Wednesday, 26 January 2011


Until 1935 Hartwell was a separate parish when it was then united with the larger Stone parish. The main dwelling in Hartwell is Hartwell House, well hidden behind the rough, quarried stone of the wall surrounding the extensive property. It is now an expensive hotel but in the 19th century it belonged to an influential man, Doctor John Lee.

(I traced this picture of John Lee following a tip off from a lady who'd worked in the Royal Bucks Hospital where it once hung - it's now in Stoke Mandeville Hospital.)
He was interested in science, astronomy, Egyptology, geology and many other disciplines which Victorian gentry were drawn to. And there were others in Hartwell and Stone who shared his interests.

On the 3rd April 1850 ten gentlemen, gathered in Hartwell House's library where they resolved to form a society to study the climate and meteorological phenomena. It was named The British Meteorological Society.

The group included four local men - John Lee, Rev. Joseph Bancroft Reade, the vicar of Stone, Rev. Charles Lowndes of Hartwell Rectory and a Swiss man named Vincent Fasel. There was also another man with an interest in Stone, Samuel Whitbread.
The photo above of Rev. Bancroft Reade is copyrighted to Science and Society Picture Library.

Rev. Reade was presented to the benefice by the Royal Astronomical Society. He was an inventor in the field of photography and it was thought for some time that he had produced the first photograph but this has now been disproved. An observatory had been built in the grounds of Stone vicarage for his personal use but both the house and the observatory have now been demolished. An Anglo-Saxon saucer brooch, found in the vicarage grounds, was sold by the vicar to the British Museum for £3. He also offered glebe land for the site of the County Lunatic Asylum and became its first chaplain.
(Copyright photo, British Museum, though drawings available in books.)

Charles Lowndes was in direct descent from William Lowndes of Winslow and is also connected with The Bury and Lowndes Park in Chesham.

Vincent Fasel is shown in the Census for 1851 as aged 32, a classical/math tutor living in the household of Rev. Reade. There are 5 pupils boarding in the vicarage, one of whom is William Whitbread. He is connected to the Samuel Whitbread who was chosen as Chairman but I can't for the life of me find the letter from the then Whitbread Brewery archivist giving the exact relationship. (Another of the pupils is a youth named Oliver Grace who took Holy Orders and christened my Gran in High Wycombe Union House in 1871...)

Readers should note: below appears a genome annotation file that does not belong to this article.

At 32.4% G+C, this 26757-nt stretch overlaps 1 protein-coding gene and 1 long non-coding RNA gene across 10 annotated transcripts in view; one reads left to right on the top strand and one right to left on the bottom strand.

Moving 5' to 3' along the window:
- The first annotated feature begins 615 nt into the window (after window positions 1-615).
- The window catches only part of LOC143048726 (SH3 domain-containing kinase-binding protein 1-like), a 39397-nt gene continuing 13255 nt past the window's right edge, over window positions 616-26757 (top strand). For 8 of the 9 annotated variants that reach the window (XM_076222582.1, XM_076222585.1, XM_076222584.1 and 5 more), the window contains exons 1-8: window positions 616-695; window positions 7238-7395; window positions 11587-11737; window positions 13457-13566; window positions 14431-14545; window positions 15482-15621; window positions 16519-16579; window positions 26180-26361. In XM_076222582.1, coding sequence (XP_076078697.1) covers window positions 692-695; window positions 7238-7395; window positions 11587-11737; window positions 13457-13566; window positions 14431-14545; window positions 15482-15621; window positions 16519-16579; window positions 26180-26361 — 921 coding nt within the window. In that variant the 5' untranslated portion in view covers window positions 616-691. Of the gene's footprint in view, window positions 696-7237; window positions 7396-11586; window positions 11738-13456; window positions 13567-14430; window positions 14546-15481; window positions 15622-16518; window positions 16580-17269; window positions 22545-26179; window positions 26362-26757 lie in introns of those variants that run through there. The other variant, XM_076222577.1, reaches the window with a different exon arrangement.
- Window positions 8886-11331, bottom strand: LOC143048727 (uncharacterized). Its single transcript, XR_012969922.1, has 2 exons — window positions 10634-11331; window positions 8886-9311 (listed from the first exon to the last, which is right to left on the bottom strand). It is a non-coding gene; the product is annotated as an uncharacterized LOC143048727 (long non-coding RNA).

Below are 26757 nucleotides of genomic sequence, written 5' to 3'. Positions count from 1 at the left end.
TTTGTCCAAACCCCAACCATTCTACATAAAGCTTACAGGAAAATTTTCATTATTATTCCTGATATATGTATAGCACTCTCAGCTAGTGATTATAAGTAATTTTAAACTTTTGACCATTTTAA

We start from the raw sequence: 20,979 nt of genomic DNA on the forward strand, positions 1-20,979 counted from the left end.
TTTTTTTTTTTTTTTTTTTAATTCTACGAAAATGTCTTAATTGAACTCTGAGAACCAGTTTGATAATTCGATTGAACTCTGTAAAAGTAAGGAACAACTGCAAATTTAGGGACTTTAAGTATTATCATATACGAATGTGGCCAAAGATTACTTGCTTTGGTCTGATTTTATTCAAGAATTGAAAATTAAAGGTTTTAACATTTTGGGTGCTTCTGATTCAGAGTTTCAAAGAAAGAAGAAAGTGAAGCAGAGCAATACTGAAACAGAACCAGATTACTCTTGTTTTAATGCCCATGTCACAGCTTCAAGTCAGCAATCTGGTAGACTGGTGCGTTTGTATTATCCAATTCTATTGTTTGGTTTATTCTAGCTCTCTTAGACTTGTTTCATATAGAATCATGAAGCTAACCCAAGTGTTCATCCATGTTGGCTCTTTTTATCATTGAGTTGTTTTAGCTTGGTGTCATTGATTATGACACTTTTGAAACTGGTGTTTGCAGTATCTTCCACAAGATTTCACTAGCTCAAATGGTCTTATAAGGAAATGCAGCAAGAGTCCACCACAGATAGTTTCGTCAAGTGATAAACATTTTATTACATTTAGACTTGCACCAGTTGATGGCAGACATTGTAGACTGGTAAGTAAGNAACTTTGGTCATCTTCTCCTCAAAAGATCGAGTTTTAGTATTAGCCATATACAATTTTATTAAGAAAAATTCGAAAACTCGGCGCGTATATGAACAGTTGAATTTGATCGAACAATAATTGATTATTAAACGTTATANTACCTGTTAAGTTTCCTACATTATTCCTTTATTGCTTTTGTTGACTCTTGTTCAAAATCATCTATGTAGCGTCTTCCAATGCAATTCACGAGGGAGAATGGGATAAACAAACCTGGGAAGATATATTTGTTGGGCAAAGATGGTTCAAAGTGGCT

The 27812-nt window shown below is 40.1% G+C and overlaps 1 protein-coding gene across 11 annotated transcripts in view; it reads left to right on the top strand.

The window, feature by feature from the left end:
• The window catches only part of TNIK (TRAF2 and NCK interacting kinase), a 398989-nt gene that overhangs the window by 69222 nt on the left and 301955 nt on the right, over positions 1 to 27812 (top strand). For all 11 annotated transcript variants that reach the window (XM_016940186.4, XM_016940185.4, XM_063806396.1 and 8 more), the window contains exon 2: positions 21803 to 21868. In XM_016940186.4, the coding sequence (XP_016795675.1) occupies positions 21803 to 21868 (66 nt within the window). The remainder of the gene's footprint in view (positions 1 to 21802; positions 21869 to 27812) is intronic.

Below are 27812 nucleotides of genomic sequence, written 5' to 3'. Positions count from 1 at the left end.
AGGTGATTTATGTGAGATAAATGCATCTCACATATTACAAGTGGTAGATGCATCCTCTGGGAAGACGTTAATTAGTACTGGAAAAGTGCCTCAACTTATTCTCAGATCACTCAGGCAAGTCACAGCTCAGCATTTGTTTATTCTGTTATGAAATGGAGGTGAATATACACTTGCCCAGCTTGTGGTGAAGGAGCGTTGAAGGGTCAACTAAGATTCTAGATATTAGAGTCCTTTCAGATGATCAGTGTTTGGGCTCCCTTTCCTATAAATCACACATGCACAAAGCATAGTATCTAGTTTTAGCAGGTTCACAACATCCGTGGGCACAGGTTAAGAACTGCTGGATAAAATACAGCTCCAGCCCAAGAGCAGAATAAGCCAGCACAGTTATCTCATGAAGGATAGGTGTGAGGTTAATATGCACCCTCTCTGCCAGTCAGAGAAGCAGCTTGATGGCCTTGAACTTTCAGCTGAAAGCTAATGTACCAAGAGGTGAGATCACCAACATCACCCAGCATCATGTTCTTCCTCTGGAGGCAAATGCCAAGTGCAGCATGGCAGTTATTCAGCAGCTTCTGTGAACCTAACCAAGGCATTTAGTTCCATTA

Samuel Whitbread is descended from the Whitbread family who began the brewery business.

John Lee was very much involved in the life of the parish - he held a huge fete in Hartwell House grounds every summer for the local people under the name of 'The Hartwell Peace and Temperance Festival', admission 3d for adults and 1d for children. He began to build schools but they were never finished and the building is now a house.

The British Meteorological Society? It became The Royal Meteorological Society in 1850, having had its origin in Hartwell. It's now over 150 years old.

Among the members on the list for 1850 is the Countess of Lovelace, who was Byron's daughter and Charles Babbage's assistant for many years - and is probably better known nowadays as a purple clematis!!!

The British Meteorological Society? It became the Royal Meteorological Society in 1850 and is now over 150 years old. It had its origin here, folks!!

As Michael Caine would say, 'Not many people know that.'


Kath said...

All very interesting stuff. I didnt know about the Royal Meteorological Society having had its origin in Hartwell, you certainly do learn something every day.

Bernard said...

Certainly didn't.
I was just thinking - I bet they got the weather forecasting more correct in those days, than this bunch today. :D
My Gran really did have seaweed and fir cones hanging up outside. Interpreting what they did was the problem! I don't think she knew, but I bet Grandad probably did.

Sylve said...

The gentry who started the RMS were acting from interest, not reward, Bernard. John Lee had an observatory built onto one corner of Hartwell House, now long disappeared - the observatory, that is! All the same social class of course,with time and money and similar interests.
Kath, brace yourself for more history lessons...